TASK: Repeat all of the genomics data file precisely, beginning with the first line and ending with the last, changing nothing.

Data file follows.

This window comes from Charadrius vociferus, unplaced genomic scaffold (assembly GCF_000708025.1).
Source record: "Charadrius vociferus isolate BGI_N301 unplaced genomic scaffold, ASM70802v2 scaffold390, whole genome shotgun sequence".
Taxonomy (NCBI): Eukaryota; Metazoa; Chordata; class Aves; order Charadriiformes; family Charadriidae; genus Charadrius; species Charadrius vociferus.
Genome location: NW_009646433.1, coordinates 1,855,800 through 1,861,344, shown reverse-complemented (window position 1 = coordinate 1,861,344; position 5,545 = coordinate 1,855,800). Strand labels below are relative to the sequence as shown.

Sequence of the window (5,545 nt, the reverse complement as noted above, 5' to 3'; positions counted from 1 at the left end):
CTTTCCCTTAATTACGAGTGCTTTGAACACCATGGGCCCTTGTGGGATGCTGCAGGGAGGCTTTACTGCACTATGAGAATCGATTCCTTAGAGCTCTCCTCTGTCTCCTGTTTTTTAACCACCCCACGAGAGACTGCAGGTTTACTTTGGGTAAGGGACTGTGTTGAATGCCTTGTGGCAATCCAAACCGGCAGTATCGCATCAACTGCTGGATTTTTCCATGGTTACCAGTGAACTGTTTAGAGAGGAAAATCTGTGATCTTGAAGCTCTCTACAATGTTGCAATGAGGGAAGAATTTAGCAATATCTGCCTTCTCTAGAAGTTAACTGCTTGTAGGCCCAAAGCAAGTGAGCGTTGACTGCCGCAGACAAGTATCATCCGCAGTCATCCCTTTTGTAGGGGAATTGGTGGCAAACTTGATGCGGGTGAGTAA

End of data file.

This window comes from Charadrius vociferus, unplaced genomic scaffold (assembly GCF_000708025.1).
Source record: "Charadrius vociferus isolate BGI_N301 unplaced genomic scaffold, ASM70802v2 scaffold390, whole genome shotgun sequence".
Taxonomy (NCBI): Eukaryota; Metazoa; Chordata; class Aves; order Charadriiformes; family Charadriidae; genus Charadrius; species Charadrius vociferus.
Genome location: NW_009646433.1, coordinates 1,855,800 through 1,861,344, shown reverse-complemented (window position 1 = coordinate 1,861,344; position 5,545 = coordinate 1,855,800). Strand labels below are relative to the sequence as shown.

Sequence of the window (5,545 nt, the reverse complement as noted above, 5' to 3'; positions counted from 1 at the left end):
CTTTCCCTTAATTACGAGTGCTTTGAACACCATGGGCCCTTGTGGGATGCTGCAGGGAGGCTTTACTGCACTATGAGAATCGATTCCTTAGAGCTCTCCTCTGTCTCCTGTTTTTTAACCACCCCACGAGAGACTGCAGGTTTACTTTGGGTAAGGGACTGTGTTGAATGCCTTGTGGCAATCCAAACCGGCAGTATCGCATCAACTGCTGGATTTTTCCATGGTTACCAGTGAACTGTTTAGAGAGGAAAATCTGTGATCTTGAAGCTCTCTACAATGTTGCAATGAGGGAAGAATTTAGCAATATCTGCCTTCTCTAGAAGTTAACTGCTTGTAGGCCCAAAGCAAGTGAGCGTTGACTGCCGCAGACAAGTATCATCCGCAGTCATCCCTTTTGTAGGGGAATTGGTGGCAAACTTGATGCGGGTGAGTAA